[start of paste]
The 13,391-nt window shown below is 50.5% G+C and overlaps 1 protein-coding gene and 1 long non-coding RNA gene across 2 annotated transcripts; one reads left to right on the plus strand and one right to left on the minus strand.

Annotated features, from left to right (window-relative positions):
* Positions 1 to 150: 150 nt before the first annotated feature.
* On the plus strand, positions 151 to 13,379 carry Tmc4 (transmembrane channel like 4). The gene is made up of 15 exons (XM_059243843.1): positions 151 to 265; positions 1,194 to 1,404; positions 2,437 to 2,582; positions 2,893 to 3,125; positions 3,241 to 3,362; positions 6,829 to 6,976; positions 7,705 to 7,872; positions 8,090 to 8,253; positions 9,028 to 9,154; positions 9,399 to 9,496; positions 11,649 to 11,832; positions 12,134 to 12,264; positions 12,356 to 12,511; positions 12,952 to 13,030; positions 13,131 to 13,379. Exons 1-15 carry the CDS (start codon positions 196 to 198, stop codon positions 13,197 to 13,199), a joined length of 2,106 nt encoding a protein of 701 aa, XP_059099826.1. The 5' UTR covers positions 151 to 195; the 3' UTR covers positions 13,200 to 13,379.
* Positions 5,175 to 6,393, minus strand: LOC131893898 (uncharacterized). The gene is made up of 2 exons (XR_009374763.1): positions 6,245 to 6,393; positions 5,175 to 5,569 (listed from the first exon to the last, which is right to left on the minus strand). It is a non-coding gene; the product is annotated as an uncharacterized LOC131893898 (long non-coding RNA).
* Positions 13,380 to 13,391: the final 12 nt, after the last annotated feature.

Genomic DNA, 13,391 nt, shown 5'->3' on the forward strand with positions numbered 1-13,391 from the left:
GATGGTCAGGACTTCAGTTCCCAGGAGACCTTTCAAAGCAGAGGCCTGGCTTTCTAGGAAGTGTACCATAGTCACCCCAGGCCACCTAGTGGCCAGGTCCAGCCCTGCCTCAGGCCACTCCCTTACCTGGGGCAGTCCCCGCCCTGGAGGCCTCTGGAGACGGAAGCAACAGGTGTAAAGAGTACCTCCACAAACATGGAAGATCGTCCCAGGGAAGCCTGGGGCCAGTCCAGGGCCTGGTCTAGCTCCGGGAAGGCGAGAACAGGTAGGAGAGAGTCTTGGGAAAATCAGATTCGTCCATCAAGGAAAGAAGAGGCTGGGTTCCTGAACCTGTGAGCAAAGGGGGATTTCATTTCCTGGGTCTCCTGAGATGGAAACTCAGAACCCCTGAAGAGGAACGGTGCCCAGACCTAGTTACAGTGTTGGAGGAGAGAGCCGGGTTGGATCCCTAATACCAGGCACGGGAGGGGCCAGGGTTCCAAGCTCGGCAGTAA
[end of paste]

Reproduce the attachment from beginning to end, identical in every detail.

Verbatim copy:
The 13,391-nt window shown below is 50.5% G+C and overlaps 1 protein-coding gene and 1 long non-coding RNA gene across 2 annotated transcripts; one reads left to right on the plus strand and one right to left on the minus strand.

Annotated features, from left to right (window-relative positions):
* Positions 1 to 150: 150 nt before the first annotated feature.
* On the plus strand, positions 151 to 13,379 carry Tmc4 (transmembrane channel like 4). The gene is made up of 15 exons (XM_059243843.1): positions 151 to 265; positions 1,194 to 1,404; positions 2,437 to 2,582; positions 2,893 to 3,125; positions 3,241 to 3,362; positions 6,829 to 6,976; positions 7,705 to 7,872; positions 8,090 to 8,253; positions 9,028 to 9,154; positions 9,399 to 9,496; positions 11,649 to 11,832; positions 12,134 to 12,264; positions 12,356 to 12,511; positions 12,952 to 13,030; positions 13,131 to 13,379. Exons 1-15 carry the CDS (start codon positions 196 to 198, stop codon positions 13,197 to 13,199), a joined length of 2,106 nt encoding a protein of 701 aa, XP_059099826.1. The 5' UTR covers positions 151 to 195; the 3' UTR covers positions 13,200 to 13,379.
* Positions 5,175 to 6,393, minus strand: LOC131893898 (uncharacterized). The gene is made up of 2 exons (XR_009374763.1): positions 6,245 to 6,393; positions 5,175 to 5,569 (listed from the first exon to the last, which is right to left on the minus strand). It is a non-coding gene; the product is annotated as an uncharacterized LOC131893898 (long non-coding RNA).
* Positions 13,380 to 13,391: the final 12 nt, after the last annotated feature.

Genomic DNA, 13,391 nt, shown 5'->3' on the forward strand with positions numbered 1-13,391 from the left:
GATGGTCAGGACTTCAGTTCCCAGGAGACCTTTCAAAGCAGAGGCCTGGCTTTCTAGGAAGTGTACCATAGTCACCCCAGGCCACCTAGTGGCCAGGTCCAGCCCTGCCTCAGGCCACTCCCTTACCTGGGGCAGTCCCCGCCCTGGAGGCCTCTGGAGACGGAAGCAACAGGTGTAAAGAGTACCTCCACAAACATGGAAGATCGTCCCAGGGAAGCCTGGGGCCAGTCCAGGGCCTGGTCTAGCTCCGGGAAGGCGAGAACAGGTAGGAGAGAGTCTTGGGAAAATCAGATTCGTCCATCAAGGAAAGAAGAGGCTGGGTTCCTGAACCTGTGAGCAAAGGGGGATTTCATTTCCTGGGTCTCCTGAGATGGAAACTCAGAACCCCTGAAGAGGAACGGTGCCCAGACCTAGTTACAGTGTTGGAGGAGAGAGCCGGGTTGGATCCCTAATACCAGGCACGGGAGGGGCCAGGGTTCCAAGCTCGGCAGTAA